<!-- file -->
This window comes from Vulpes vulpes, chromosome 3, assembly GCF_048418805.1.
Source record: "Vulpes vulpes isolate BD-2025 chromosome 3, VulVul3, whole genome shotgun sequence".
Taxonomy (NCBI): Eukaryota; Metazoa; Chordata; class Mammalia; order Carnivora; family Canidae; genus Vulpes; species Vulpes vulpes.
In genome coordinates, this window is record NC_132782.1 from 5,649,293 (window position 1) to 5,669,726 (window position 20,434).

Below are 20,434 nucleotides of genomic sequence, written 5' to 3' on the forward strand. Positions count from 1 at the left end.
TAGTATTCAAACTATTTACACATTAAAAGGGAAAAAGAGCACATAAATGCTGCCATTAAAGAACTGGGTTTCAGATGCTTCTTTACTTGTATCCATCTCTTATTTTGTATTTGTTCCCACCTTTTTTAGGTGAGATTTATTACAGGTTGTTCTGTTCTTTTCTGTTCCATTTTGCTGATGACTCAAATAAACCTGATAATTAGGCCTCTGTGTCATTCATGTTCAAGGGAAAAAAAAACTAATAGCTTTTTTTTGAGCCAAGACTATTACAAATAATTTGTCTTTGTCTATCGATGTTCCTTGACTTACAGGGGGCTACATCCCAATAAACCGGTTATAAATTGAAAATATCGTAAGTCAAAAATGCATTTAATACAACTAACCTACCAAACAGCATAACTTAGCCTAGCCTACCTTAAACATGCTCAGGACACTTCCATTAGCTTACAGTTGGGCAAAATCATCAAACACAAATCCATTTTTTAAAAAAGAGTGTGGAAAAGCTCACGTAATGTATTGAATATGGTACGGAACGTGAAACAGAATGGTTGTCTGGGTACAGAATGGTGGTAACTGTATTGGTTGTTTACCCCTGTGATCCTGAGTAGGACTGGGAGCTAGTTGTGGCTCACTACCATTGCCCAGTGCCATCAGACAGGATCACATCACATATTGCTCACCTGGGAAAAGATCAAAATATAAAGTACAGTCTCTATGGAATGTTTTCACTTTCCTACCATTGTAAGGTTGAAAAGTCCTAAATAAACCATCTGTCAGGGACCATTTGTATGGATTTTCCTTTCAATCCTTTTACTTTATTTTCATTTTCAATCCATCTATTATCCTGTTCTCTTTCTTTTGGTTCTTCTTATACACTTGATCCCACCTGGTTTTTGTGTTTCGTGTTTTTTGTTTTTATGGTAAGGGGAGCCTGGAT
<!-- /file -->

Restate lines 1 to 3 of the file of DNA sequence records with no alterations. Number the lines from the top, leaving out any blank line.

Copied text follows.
This window comes from Vulpes vulpes, chromosome 3, assembly GCF_048418805.1.
Source record: "Vulpes vulpes isolate BD-2025 chromosome 3, VulVul3, whole genome shotgun sequence".
Taxonomy (NCBI): Eukaryota; Metazoa; Chordata; class Mammalia; order Carnivora; family Canidae; genus Vulpes; species Vulpes vulpes.